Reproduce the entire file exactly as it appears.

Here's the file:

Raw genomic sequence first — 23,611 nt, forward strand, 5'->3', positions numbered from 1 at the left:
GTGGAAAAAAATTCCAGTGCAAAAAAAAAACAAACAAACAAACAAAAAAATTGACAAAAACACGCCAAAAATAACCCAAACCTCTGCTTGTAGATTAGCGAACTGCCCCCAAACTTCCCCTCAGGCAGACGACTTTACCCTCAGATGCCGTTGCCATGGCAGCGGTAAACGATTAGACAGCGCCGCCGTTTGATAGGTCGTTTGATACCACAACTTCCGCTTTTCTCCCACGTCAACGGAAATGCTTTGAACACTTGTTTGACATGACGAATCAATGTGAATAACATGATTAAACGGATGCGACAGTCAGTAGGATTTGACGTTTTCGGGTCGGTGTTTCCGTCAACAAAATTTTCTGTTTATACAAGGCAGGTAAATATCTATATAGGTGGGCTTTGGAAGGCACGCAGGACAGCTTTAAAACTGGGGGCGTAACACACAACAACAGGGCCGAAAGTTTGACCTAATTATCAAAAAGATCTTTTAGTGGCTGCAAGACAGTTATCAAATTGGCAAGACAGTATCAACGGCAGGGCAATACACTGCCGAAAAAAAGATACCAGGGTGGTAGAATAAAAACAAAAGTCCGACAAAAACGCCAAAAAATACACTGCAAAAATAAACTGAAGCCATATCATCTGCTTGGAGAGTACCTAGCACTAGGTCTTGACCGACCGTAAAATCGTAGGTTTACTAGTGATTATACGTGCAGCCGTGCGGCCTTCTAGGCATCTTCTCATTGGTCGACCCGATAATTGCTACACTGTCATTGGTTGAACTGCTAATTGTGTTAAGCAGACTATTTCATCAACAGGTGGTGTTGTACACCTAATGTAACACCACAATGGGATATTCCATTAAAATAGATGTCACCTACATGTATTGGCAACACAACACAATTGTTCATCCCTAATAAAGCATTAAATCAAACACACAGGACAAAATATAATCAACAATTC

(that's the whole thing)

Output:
Raw genomic sequence first — 23,611 nt, forward strand, 5'->3', positions numbered from 1 at the left:
GTGGAAAAAAATTCCAGTGCAAAAAAAAAACAAACAAACAAACAAAAAAATTGACAAAAACACGCCAAAAATAACCCAAACCTCTGCTTGTAGATTAGCGAACTGCCCCCAAACTTCCCCTCAGGCAGACGACTTTACCCTCAGATGCCGTTGCCATGGCAGCGGTAAACGATTAGACAGCGCCGCCGTTTGATAGGTCGTTTGATACCACAACTTCCGCTTTTCTCCCACGTCAACGGAAATGCTTTGAACACTTGTTTGACATGACGAATCAATGTGAATAACATGATTAAACGGATGCGACAGTCAGTAGGATTTGACGTTTTCGGGTCGGTGTTTCCGTCAACAAAATTTTCTGTTTATACAAGGCAGGTAAATATCTATATAGGTGGGCTTTGGAAGGCACGCAGGACAGCTTTAAAACTGGGGGCGTAACACACAACAACAGGGCCGAAAGTTTGACCTAATTATCAAAAAGATCTTTTAGTGGCTGCAAGACAGTTATCAAATTGGCAAGACAGTATCAACGGCAGGGCAATACACTGCCGAAAAAAAGATACCAGGGTGGTAGAATAAAAACAAAAGTCCGACAAAAACGCCAAAAAATACACTGCAAAAATAAACTGAAGCCATATCATCTGCTTGGAGAGTACCTAGCACTAGGTCTTGACCGACCGTAAAATCGTAGGTTTACTAGTGATTATACGTGCAGCCGTGCGGCCTTCTAGGCATCTTCTCATTGGTCGACCCGATAATTGCTACACTGTCATTGGTTGAACTGCTAATTGTGTTAAGCAGACTATTTCATCAACAGGTGGTGTTGTACACCTAATGTAACACCACAATGGGATATTCCATTAAAATAGATGTCACCTACATGTATTGGCAACACAACACAATTGTTCATCCCTAATAAAGCATTAAATCAAACACACAGGACAAAATATAATCAACAATTC